TIMI SANGANA - Episode 1

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Nigeria's leading fictional story blog - Sister, convent, baby, dodctor, ants, refuse dump, street, night, dark, Apostles, University, boys.

Sister Margaret was on her way back to the convent that night; it wasn’t in her character to crawl around late in the night. She had lost track of time passionately counseling Judith, a fifteen-year-old girl who was minded to give her boyfriend her virginity because he was about to leave for Belgium. Sister Margaret had come to talk to Judith at Mrs. Ekwensi’s request. While draping clothes one afternoon, Mrs. Ekwensi had overheard her daughter, Judith, telling her friends she was going to let Gabriel sleep with her before he would leave for Belgium. She said it was the only way to make sure he would come back to her. Mrs. Ekwensi was shocked; she was so shaken up by what she heard from her daughter that her heart almost stopped.

Her ears were scorched by the words from her daughter’s mouth. She thought, “Fifteen years old Judith has a boyfriend and is planning to have the carnal knowledge of a man nearly twice her age!” Mrs. Ekwensi went haywire; she kicked, punched and sunk her teeth into her daughter’s butt as she tried to wriggle out of her grip. She so beat up Judith that neighbours thought she would die by morning, and yet Mrs. Ekwensi felt she had not inflicted enough pain on her. Even though she promised to kill Judith and hang her dry, if she dared to do that, she still was not convinced her daughter would not do it, so she called in Sister Margaret to let her talk to Judith to see if she would have a change of mind.

When Sister Margaret realized how late it was, she promised Mrs. Ekwensi she would return some other time and left for the convent. By the time she alighted from a bus at Day-spring bus stop, it was a bit too late for her to get a bike to the convent, so she knew she had to walk the whole stretch of Maloney Street to get to the convent, and Maloney had a fair share of touts who often made life miserable for the street dwellers. There was no electricity supply that night; the street was momentarily illuminated by cars which passed through intermittently. Sister Margaret held her chaplet and prayed feverishly under her breath. If she heard any sound nearby, she would turn in fear and raise the chaplet. As she drew close to a refuse dump on the street, she began to hear the cry of a baby.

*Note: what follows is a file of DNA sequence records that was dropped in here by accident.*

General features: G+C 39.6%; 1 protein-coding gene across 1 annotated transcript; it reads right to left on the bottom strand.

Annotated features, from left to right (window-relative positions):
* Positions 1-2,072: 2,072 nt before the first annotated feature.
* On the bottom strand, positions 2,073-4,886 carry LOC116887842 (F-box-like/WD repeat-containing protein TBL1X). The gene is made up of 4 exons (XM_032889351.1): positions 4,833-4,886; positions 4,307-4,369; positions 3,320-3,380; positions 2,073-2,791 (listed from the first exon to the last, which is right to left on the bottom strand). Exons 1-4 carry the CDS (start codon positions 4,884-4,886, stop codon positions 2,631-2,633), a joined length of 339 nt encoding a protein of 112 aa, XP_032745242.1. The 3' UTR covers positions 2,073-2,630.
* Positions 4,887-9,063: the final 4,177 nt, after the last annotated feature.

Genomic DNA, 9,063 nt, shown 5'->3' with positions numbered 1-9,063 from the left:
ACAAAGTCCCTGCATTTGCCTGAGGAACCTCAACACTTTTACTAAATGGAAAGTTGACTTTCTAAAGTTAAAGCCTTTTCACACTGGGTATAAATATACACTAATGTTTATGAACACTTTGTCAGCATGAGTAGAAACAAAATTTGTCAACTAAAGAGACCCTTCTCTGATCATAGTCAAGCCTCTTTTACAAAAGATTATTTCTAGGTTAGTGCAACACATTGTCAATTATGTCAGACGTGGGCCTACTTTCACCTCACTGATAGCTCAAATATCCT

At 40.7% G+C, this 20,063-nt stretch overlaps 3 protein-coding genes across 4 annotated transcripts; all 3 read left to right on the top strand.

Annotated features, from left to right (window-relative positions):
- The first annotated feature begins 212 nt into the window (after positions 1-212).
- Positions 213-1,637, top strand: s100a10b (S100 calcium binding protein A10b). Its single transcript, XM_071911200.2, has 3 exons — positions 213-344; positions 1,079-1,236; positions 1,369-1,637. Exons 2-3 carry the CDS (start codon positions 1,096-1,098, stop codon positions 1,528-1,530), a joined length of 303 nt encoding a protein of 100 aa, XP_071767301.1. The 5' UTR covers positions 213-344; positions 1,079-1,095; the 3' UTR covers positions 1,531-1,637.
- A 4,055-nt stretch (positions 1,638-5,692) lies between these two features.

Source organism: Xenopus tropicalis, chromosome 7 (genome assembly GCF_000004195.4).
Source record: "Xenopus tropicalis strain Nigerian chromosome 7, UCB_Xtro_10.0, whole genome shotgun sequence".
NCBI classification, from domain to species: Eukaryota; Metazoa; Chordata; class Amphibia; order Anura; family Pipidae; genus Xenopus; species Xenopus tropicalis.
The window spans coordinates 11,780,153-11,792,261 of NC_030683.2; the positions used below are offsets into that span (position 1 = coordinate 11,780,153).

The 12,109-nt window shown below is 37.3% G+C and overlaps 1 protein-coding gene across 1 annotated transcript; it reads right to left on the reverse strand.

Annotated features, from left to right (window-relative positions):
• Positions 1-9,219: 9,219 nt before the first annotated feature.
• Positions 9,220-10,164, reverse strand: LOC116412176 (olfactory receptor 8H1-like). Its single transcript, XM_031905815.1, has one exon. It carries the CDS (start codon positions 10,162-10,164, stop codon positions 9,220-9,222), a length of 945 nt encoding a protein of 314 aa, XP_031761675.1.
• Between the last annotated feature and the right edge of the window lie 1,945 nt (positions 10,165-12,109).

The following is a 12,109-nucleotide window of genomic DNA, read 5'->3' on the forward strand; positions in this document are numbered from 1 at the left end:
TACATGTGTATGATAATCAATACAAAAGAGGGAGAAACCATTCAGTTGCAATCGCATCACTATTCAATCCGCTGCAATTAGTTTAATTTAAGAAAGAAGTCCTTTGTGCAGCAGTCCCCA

At first she thought it was the cry of the mythical bush-baby, and she had heard how ravenous it could be, so she crossed to the left side of the road. But as she drew closer to the refuse dump the cry raptly held her attention. She wanted to stop to check it out, but she was too afraid, so she continued walking. After about ten blocks away from the refuse dump, she just could not continue her walk home. She knew the cry was that of a human baby and not from some mythical bush-baby, even though the street was dark and lonely, she turned back and headed for the refuse dump. As she drew nearer to the refuse dump, she thought maybe a teenager like Judith must have got pregnant for her boyfriend and dumped the baby after she put to bed to avoid the stigmatization that went with being a teenage mother.